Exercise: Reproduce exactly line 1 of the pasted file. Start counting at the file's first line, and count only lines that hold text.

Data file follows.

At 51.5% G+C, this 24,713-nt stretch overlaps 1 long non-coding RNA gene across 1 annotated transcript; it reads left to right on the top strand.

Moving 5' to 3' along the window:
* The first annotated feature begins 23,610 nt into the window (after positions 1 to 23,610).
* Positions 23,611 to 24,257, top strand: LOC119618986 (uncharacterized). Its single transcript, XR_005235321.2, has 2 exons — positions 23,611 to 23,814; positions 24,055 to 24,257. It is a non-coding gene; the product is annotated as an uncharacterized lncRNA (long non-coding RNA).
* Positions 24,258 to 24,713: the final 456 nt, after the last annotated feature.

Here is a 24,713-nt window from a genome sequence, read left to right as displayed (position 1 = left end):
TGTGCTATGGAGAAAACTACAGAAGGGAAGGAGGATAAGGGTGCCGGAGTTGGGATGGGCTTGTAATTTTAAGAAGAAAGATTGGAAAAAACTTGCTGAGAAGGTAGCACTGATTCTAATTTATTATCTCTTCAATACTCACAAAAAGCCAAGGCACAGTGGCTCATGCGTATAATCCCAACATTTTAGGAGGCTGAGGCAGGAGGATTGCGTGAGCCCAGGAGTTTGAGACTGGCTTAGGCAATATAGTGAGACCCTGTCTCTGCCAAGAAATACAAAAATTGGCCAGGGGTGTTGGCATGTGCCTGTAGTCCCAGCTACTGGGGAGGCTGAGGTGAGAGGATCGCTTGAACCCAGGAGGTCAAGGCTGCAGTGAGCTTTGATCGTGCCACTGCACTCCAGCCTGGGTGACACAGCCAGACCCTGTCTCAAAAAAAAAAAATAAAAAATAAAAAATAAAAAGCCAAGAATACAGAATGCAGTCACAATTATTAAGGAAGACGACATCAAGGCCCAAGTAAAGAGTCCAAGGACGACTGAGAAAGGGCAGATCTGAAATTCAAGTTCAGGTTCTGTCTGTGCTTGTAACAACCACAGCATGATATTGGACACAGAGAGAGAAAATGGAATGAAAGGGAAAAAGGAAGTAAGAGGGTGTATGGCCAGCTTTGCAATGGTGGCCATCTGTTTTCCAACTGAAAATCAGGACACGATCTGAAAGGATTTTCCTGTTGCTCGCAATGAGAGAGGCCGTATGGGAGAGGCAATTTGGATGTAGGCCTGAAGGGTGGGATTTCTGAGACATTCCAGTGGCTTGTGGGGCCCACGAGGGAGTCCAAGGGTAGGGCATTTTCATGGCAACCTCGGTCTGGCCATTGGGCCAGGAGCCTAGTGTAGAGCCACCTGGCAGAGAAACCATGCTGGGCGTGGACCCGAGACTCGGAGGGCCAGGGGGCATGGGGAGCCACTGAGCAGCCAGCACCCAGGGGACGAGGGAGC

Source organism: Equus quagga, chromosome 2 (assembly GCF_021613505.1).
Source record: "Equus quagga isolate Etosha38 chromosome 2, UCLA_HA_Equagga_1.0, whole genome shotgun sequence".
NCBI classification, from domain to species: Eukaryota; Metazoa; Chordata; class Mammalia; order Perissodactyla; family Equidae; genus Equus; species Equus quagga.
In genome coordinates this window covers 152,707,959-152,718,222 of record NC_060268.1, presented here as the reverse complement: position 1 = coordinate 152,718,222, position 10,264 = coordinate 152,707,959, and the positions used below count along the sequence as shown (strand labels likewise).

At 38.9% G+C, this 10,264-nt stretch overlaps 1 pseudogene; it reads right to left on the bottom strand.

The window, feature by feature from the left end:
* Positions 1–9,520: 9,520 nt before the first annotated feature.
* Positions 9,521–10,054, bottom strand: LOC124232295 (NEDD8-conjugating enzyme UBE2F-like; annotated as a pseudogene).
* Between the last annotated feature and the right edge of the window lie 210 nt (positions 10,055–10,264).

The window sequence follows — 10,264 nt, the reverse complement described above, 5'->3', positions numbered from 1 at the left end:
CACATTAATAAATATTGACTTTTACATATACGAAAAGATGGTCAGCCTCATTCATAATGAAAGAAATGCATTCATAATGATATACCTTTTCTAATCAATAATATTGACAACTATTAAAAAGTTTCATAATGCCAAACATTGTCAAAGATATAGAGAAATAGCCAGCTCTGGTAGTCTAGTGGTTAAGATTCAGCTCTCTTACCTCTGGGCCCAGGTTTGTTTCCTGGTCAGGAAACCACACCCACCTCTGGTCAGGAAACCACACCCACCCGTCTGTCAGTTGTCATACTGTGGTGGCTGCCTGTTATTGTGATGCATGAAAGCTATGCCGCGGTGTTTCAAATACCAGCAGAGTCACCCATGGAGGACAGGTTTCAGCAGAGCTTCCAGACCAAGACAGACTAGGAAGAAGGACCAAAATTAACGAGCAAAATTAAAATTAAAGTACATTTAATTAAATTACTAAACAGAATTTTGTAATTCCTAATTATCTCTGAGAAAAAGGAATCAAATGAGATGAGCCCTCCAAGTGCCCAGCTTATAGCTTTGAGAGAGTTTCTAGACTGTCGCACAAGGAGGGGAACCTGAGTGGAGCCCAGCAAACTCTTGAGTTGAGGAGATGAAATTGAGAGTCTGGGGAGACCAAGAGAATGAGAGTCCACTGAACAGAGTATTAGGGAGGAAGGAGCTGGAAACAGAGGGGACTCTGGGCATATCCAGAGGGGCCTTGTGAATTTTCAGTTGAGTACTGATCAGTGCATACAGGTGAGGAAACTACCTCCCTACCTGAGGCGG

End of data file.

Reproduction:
At 51.5% G+C, this 24,713-nt stretch overlaps 1 long non-coding RNA gene across 1 annotated transcript; it reads left to right on the top strand.